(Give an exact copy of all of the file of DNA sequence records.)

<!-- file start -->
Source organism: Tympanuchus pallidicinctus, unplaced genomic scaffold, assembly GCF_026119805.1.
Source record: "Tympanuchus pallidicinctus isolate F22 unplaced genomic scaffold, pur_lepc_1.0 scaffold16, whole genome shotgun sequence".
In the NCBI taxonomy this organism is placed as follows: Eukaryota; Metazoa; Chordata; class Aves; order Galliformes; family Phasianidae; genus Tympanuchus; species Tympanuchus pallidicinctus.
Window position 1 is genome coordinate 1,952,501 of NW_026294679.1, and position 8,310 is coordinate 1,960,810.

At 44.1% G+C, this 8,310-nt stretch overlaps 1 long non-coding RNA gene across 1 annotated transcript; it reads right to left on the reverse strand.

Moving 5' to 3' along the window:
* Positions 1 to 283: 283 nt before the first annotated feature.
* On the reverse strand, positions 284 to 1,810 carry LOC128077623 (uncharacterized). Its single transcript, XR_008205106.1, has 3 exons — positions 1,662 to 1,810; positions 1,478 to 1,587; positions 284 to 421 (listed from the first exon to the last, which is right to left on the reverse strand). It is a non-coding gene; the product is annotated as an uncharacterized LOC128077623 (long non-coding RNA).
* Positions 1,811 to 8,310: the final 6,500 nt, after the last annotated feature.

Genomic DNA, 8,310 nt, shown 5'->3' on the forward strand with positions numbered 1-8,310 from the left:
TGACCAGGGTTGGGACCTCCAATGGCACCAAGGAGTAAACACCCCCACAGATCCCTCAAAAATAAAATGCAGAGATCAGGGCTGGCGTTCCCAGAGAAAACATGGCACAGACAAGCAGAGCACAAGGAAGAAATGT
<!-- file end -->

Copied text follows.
Source organism: Tympanuchus pallidicinctus, unplaced genomic scaffold, assembly GCF_026119805.1.
Source record: "Tympanuchus pallidicinctus isolate F22 unplaced genomic scaffold, pur_lepc_1.0 scaffold16, whole genome shotgun sequence".
In the NCBI taxonomy this organism is placed as follows: Eukaryota; Metazoa; Chordata; class Aves; order Galliformes; family Phasianidae; genus Tympanuchus; species Tympanuchus pallidicinctus.
Window position 1 is genome coordinate 1,952,501 of NW_026294679.1, and position 8,310 is coordinate 1,960,810.

At 44.1% G+C, this 8,310-nt stretch overlaps 1 long non-coding RNA gene across 1 annotated transcript; it reads right to left on the reverse strand.

Moving 5' to 3' along the window:
* Positions 1 to 283: 283 nt before the first annotated feature.
* On the reverse strand, positions 284 to 1,810 carry LOC128077623 (uncharacterized). Its single transcript, XR_008205106.1, has 3 exons — positions 1,662 to 1,810; positions 1,478 to 1,587; positions 284 to 421 (listed from the first exon to the last, which is right to left on the reverse strand). It is a non-coding gene; the product is annotated as an uncharacterized LOC128077623 (long non-coding RNA).
* Positions 1,811 to 8,310: the final 6,500 nt, after the last annotated feature.

Genomic DNA, 8,310 nt, shown 5'->3' on the forward strand with positions numbered 1-8,310 from the left:
TGACCAGGGTTGGGACCTCCAATGGCACCAAGGAGTAAACACCCCCACAGATCCCTCAAAAATAAAATGCAGAGATCAGGGCTGGCGTTCCCAGAGAAAACATGGCACAGACAAGCAGAGCACAAGGAAGAAATGT